Having played a lot of 5E, I would say that your impression and squeen's impression that 5E play is inconsequential (in the sense that it avoids having serious consequences) is spot-on. It's not that a DM *can't* present players with something like a machine that, if you place two limbs in its two holes, permanently switches them; and if you place only one limb in it, severs it. You can do that--but it feels un-idiomatic for 5E, because generally in 5E everything resets with a good night's sleep. (There are exceptions but they are haphazard.)I have a hard time putting my finger on it, but it feels like it is without weight. Replenishing resources is trivial, traversal is de-emphasized (and many characters have access to teleportation and similar abilities from level 1), equipment is a matter of optimization to the character's skillset rather than a tradeoff between weight and utility. Combat is at least at low levels as dangerous as any OSR game blow for blow but getting back up if knocked out is also trivial. The abundance and general weakness of spells (many are just missile attacks for mages) makes magic seem more like pyrotechnics than deadly sorcery.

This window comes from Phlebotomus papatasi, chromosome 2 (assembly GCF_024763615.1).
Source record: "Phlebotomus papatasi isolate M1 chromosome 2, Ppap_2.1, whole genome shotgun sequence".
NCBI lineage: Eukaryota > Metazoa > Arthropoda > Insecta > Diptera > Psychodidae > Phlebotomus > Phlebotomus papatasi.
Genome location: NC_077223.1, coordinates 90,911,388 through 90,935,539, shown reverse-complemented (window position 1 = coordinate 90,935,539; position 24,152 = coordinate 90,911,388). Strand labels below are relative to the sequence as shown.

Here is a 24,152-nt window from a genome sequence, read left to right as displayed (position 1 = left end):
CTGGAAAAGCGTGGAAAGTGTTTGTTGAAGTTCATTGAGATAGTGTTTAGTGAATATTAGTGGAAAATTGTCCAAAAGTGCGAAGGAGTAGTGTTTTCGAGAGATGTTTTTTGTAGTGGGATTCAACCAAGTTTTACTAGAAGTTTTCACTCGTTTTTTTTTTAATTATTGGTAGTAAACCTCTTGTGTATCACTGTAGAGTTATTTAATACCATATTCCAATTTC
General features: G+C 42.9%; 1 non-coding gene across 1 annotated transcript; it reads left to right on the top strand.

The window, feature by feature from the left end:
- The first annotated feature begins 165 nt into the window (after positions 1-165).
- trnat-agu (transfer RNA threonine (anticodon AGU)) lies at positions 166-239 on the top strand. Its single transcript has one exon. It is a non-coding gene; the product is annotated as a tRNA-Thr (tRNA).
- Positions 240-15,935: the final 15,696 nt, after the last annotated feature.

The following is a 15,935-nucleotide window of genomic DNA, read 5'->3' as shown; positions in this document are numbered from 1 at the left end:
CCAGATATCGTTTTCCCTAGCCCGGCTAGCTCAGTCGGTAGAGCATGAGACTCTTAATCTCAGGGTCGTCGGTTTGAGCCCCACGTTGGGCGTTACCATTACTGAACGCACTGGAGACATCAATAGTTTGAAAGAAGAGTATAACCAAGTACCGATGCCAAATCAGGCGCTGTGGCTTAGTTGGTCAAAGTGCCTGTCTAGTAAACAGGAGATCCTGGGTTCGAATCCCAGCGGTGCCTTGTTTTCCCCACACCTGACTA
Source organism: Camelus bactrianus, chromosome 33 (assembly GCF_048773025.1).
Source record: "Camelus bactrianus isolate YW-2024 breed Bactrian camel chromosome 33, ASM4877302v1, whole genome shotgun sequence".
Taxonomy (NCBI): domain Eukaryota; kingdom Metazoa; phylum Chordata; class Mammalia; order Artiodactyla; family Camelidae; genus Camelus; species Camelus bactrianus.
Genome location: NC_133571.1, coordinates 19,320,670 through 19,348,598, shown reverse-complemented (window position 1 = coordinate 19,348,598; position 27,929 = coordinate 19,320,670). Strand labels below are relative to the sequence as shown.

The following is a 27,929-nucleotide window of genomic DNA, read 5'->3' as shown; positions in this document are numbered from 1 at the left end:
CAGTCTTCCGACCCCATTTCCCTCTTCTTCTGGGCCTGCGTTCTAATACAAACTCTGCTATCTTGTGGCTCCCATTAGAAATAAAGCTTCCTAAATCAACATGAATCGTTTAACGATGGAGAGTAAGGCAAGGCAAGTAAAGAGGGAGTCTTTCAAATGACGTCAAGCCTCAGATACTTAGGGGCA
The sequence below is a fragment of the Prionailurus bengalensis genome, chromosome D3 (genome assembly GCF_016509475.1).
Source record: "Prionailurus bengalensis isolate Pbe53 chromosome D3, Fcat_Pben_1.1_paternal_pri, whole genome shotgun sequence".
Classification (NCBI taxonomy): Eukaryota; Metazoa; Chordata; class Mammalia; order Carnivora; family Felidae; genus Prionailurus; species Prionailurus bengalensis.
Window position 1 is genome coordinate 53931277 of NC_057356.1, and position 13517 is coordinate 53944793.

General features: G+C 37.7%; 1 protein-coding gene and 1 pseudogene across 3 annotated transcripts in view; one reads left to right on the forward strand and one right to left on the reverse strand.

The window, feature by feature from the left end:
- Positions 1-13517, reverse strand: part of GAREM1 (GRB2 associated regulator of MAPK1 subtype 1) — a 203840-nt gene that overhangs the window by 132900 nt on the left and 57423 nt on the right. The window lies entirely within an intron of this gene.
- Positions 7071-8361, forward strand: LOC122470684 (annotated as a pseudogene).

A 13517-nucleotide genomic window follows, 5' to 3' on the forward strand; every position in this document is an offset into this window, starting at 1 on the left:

It can be *modified* to challenge or frustrate--imagine someone running a 5E variant where scaling a 30' wall takes climbing hooks, special shoes, and 10 minutes, instead of 6 seconds and a d20 roll. But why reinvent the wheel instead of playing a game with challenge and frustration built in?